complexnumbersreview

complexnumbersreview - θ so that r ≥ Finally polar...

Info iconThis preview shows pages 1–2. Sign up to view the full content.

View Full Document Right Arrow Icon
A Brief Review of Complex Numbers Recall the Cartesian Representation of a complex number z C : z = x + iy, x := ± e z, y := ² m z and | z | = ± x 2 + y 2 := r 0 . Now, since x, y, and r are real numbers, there is a unique “angle” θ [0 , 2 π ) such that cos θ = x r , sin θ = y r θ = cos - 1 ( x r ) = sin - 1 ( y r ) = tan - 1 ( y x ) . As a consequence any z also admits the Polar Representation | z | e i θ = | z | (cos θ + i sin θ ) = | z | ( x | z | + i y | z | ) = x + iy. The number θ — in radians — is called angle and is denoted by — or argument denoted by arg . Note that 0 does not have an argument. It is plain that θ is any angle from the positive real axis of the complex z -plane to the position vector representing z . Moreover, by convention, θ is positive if it is measured in the anticlockwise direction, otherwise it is negative . It follows that we can express polar representation of z C as: z = | z | e i θ = | z | z = | z | arg z, (= Re z + i Im z ) , where | z | = ± x 2 + y 2 := r, and θ := arg( z ) := z = tan - 1 y := Im z x := Re z . One must realize that tan θ = tan( θ + π ). This means that for each real number y x there corresponds two values for tan - 1 ( y x ) := θ [0 , 2 π ) . However since r is the magnitude of z , one ought to choose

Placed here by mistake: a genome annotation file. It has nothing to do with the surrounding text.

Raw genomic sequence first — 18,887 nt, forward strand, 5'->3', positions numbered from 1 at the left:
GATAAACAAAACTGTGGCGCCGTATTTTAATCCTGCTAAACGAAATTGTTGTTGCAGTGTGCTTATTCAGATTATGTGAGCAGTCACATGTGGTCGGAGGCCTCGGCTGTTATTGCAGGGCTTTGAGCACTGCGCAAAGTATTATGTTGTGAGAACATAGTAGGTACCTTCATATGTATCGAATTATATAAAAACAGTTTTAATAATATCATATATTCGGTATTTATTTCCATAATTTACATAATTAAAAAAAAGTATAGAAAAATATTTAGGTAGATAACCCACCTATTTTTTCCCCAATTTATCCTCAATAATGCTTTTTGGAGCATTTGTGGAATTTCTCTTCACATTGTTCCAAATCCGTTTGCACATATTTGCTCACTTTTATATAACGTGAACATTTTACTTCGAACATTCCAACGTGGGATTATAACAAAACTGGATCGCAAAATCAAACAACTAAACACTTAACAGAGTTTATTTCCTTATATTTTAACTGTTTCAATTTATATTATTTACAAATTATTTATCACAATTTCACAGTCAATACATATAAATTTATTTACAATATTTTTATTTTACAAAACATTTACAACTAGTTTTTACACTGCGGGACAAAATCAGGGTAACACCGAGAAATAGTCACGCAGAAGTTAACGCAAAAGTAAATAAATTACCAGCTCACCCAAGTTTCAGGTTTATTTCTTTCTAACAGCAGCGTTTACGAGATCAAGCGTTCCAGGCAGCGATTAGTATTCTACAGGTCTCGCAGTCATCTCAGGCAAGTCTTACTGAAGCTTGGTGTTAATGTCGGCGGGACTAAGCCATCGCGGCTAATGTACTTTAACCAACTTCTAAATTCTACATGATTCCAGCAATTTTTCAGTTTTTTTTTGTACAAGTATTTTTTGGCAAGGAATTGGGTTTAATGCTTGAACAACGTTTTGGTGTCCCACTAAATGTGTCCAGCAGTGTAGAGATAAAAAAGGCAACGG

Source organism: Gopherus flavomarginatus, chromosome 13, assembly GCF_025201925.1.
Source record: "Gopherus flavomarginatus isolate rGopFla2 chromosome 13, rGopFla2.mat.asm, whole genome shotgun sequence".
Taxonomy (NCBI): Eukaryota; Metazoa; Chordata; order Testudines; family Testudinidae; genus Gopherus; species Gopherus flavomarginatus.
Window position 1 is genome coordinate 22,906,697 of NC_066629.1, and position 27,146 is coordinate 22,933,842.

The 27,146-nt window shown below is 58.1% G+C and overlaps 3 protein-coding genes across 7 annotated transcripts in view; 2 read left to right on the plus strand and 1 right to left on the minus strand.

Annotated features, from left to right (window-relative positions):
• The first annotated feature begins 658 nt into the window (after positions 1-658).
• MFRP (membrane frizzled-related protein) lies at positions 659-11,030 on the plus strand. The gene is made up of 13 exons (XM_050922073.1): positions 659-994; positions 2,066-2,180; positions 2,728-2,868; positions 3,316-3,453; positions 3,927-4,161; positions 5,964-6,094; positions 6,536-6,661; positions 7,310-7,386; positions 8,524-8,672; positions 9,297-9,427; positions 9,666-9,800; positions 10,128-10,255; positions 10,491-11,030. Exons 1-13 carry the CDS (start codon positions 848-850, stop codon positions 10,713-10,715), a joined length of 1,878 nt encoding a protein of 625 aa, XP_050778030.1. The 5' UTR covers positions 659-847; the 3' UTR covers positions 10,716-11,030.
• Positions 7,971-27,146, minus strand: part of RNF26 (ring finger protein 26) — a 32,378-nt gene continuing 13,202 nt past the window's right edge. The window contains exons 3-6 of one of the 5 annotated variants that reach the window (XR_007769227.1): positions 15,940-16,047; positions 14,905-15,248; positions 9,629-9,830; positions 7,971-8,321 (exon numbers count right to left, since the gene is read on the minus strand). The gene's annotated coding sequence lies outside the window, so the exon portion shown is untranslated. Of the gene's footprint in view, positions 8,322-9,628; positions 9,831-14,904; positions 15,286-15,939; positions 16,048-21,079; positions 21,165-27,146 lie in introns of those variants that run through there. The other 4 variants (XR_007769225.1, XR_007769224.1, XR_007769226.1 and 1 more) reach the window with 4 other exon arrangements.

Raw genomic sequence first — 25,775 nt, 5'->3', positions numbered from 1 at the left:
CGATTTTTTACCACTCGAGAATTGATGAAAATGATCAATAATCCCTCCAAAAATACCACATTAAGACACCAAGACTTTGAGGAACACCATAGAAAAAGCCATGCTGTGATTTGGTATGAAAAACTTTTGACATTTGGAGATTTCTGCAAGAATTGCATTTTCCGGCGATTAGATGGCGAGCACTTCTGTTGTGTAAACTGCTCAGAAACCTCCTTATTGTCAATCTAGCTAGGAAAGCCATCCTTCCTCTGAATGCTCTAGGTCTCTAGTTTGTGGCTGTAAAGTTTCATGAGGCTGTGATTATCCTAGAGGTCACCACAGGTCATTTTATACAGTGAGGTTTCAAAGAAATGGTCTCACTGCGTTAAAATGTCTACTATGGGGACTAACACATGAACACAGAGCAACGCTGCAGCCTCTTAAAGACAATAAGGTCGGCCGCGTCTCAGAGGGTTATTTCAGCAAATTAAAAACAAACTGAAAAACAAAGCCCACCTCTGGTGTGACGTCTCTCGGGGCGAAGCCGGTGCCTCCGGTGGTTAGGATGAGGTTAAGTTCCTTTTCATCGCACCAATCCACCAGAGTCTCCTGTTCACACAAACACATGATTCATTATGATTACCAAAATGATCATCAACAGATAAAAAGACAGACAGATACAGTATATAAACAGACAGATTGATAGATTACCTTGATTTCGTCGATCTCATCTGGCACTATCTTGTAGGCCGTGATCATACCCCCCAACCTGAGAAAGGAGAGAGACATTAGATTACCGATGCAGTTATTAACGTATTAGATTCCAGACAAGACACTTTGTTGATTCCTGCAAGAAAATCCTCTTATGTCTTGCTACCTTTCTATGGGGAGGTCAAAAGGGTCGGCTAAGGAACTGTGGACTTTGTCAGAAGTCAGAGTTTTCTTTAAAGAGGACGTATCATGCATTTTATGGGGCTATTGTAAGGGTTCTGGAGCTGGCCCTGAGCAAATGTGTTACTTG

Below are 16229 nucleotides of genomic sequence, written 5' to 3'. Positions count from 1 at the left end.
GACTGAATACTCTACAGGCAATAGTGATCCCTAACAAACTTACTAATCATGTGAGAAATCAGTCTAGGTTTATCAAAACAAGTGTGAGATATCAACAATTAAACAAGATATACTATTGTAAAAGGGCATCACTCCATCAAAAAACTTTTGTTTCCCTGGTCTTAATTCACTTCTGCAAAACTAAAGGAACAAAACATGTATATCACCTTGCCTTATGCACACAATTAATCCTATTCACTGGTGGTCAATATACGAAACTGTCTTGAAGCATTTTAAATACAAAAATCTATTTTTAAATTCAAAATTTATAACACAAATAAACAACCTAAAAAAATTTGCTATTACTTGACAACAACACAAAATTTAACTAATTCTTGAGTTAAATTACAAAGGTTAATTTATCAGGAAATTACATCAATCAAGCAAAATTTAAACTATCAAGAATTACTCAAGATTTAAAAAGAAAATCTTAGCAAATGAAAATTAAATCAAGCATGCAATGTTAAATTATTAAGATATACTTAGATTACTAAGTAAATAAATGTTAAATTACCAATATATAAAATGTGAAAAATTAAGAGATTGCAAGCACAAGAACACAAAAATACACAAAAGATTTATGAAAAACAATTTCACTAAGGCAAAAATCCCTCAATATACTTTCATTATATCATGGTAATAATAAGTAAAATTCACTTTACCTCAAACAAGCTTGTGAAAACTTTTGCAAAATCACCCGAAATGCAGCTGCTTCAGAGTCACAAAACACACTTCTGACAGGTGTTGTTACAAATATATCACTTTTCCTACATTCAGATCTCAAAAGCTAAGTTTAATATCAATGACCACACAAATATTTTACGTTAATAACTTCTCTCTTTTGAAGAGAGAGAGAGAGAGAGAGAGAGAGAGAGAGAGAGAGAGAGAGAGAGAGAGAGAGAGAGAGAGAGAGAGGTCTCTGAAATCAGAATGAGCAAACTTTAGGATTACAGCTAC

Background image of page 1

Info iconThis preview has intentionally blurred sections. Sign up to view the full version.

View Full DocumentRight Arrow Icon
Background image of page 2
This is the end of the preview. Sign up to access the rest of the document.

Unformatted text preview: θ so that r ≥ . Finally, polar representation of z is not unique , since e i θ = e i ( θ +2 k π ) , for any integer k ∈ Z . In other words, the pairs ( r, θ ) and ( r, θ + 2 k π ) are representations of the same z ∈ C . By convention one can restrict θ to (-π , π ] or to [0 , 2 π ) and refer to it as the principal value of the argument. The principle value is usually denoted by Θ or by Arg ( z ) :-π < Θ ≤ 2 π or by ≤ Θ < 2 π . We can express any argument θ in terms of its principle value Θ as θ = Θ ± 2 k π , k ∈ Z + . 1 Note that z 1 := | z 1 | ∠ z 1 and z 2 := | z 2 | ∠ z 2 ⇒ z 1 z 2 = | z 1 | | z 2 | { ∠ z 1 + ∠ z 2 } , and z 1 z 2 = | z 1 | | z 2 | { ∠ z 1-∠ z 2 } , 1 z = 1 | z | {-∠ z } . This Remark is simply a pleasant visit to the Land of Complex Numbers — in your High School backyard! 2...
View Full Document

This note was uploaded on 04/01/2008 for the course EE 102 taught by Professor Levan during the Spring '08 term at UCLA.

Page1 / 2

complexnumbersreview - θ so that r ≥ Finally polar...

This preview shows document pages 1 - 2. Sign up to view the full document.

View Full Document Right Arrow Icon
Ask a homework question - tutors are online